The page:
Harley-Davidson makes biggest changes to lineup in history

Company trying to hook young people

PARRYVILLE, Pa. - With motorcycle sales down nationwide, Harley-Davidson is adapting its business strategy.

The iconic company made major changes in its 2018 bikes, with an eye on some new demographics.

"This is the biggest revamp ever in 115 years," said Geno Giunta, the general sales manager of Keystone Harley-Davidson in Parryville, Carbon County.

While he said Keystone's sales are steady, Harley sales across the country are down, and new bike sales have plummeted industry-wide, reportedly 50 percent in the last decade.

"The country's changing. The world is changing, and Harley felt that it was time to keep up with some of the changes that are now going on in the world," said Giunta.

Part of the company's strategy is to make bikes with a sleeker, different look -- the 2018 "Fat Bob," for instance, with a rectangular headlight you wouldn't normally see on a Harley, or the new "Breakout," which has simple, digital instruments instead of large speedometers and tachometers.

"They've taken this and they've made it look retro, but they've taken all the technology and put it into the handlebar mount," said Giunta.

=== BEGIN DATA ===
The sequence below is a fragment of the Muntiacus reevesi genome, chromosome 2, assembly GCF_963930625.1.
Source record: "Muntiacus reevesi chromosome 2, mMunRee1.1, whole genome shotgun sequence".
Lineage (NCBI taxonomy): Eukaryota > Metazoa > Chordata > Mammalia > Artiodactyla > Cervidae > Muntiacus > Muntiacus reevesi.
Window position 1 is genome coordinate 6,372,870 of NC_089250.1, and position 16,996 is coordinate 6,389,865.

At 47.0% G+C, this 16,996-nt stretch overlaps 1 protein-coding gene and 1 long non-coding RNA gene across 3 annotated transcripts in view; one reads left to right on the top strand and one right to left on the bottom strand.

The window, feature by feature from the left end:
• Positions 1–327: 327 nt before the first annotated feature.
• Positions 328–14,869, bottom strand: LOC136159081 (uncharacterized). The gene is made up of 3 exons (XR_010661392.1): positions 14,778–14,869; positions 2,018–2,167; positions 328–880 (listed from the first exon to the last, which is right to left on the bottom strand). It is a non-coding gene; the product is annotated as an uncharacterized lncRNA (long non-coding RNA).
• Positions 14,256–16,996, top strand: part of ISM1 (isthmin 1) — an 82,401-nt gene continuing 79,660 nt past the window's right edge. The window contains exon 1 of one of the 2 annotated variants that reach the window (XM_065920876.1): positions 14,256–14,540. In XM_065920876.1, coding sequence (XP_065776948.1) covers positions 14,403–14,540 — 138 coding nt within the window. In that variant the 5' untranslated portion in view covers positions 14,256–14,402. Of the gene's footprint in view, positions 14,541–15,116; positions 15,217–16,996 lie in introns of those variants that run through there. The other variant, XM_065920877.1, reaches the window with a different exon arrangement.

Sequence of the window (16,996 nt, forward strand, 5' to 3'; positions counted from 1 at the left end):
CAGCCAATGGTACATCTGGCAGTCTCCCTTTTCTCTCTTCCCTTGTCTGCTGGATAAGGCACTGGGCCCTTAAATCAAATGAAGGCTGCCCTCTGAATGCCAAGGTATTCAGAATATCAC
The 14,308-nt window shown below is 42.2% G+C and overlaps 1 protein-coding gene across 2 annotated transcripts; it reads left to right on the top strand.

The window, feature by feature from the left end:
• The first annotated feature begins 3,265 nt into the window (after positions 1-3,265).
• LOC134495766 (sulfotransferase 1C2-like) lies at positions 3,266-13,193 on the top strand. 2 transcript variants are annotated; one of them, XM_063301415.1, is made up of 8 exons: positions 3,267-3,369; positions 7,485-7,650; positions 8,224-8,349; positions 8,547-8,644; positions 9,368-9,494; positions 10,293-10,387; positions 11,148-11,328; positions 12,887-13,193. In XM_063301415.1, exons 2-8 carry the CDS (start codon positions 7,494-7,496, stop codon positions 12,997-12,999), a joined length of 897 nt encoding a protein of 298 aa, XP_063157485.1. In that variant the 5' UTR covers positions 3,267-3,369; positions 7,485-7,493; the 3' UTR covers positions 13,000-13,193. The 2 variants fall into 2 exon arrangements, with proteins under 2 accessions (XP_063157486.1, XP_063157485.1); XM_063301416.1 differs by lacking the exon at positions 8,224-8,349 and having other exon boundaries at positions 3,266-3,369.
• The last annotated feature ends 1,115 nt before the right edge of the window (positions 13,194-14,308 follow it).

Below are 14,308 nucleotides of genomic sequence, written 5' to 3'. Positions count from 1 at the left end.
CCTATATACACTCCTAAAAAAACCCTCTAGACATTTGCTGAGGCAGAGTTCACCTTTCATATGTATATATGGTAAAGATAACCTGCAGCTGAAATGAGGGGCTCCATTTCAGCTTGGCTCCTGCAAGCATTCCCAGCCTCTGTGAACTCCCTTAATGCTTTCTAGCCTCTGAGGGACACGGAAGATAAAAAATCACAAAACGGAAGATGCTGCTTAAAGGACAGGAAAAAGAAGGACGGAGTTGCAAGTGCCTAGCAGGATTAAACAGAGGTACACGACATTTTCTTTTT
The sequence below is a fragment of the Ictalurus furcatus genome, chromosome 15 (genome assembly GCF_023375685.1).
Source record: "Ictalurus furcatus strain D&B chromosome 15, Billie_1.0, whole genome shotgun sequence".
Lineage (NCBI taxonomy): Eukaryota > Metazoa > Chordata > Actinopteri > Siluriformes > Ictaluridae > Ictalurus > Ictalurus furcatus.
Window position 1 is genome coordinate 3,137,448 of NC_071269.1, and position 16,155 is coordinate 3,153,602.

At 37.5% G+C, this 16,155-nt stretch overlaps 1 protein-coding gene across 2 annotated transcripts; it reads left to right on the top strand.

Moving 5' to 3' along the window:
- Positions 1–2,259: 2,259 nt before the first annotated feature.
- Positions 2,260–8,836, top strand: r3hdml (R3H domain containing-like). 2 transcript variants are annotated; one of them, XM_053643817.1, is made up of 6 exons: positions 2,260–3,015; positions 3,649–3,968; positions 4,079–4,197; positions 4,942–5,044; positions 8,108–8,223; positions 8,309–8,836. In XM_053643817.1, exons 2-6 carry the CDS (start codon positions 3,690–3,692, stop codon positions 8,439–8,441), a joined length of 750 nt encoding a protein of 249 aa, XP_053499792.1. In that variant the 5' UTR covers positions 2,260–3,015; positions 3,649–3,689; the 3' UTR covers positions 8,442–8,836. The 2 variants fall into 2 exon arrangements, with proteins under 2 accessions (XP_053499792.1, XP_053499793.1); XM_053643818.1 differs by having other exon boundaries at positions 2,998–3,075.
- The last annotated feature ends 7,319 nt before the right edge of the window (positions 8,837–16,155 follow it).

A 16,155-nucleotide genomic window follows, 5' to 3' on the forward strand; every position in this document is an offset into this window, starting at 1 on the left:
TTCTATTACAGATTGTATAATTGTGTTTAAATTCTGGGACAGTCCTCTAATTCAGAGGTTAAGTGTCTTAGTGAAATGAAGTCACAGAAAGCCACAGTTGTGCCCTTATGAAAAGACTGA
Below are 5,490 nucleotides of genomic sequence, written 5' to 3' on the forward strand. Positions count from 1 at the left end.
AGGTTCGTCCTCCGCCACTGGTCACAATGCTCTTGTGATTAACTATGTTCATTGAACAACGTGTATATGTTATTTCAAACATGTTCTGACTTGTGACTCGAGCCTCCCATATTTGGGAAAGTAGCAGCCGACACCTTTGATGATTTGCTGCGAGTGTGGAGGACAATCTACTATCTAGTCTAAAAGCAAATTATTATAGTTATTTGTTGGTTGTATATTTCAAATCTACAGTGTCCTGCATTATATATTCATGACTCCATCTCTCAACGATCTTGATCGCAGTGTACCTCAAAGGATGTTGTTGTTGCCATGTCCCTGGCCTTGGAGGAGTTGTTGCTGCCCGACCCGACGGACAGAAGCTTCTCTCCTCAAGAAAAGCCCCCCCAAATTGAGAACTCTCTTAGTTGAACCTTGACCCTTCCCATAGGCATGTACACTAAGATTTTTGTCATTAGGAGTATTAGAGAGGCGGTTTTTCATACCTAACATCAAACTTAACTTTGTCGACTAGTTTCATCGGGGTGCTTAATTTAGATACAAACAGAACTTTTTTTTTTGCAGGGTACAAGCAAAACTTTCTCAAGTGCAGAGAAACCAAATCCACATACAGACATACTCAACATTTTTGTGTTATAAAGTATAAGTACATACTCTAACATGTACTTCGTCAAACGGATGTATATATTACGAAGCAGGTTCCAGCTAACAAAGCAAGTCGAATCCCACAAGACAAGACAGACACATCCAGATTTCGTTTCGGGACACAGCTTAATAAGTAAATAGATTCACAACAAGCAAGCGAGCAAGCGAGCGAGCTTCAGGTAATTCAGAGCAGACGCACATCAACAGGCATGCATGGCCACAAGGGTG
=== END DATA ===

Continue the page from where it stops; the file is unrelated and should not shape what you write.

Perhaps Harley's biggest challenge is attracting young people, with less disposable income.

"They're still paying for colleges, and they're still paying for a new mortgage. They're looking for the most bike for their money," Giunta explained.

To try to hook young people, Harley is selling less expensive bikes and the smallest ones they've ever built, like the "Street 750" starting at around $7,500.

"It's under 500 pounds, so the bike is a very light bike. It's not heavy at all to maneuver," said Giunta. "Again, adapting to everyone's needs."

Some of the new Harley-Davidson models are made at the company's plant in Springettsbury Township, York County.

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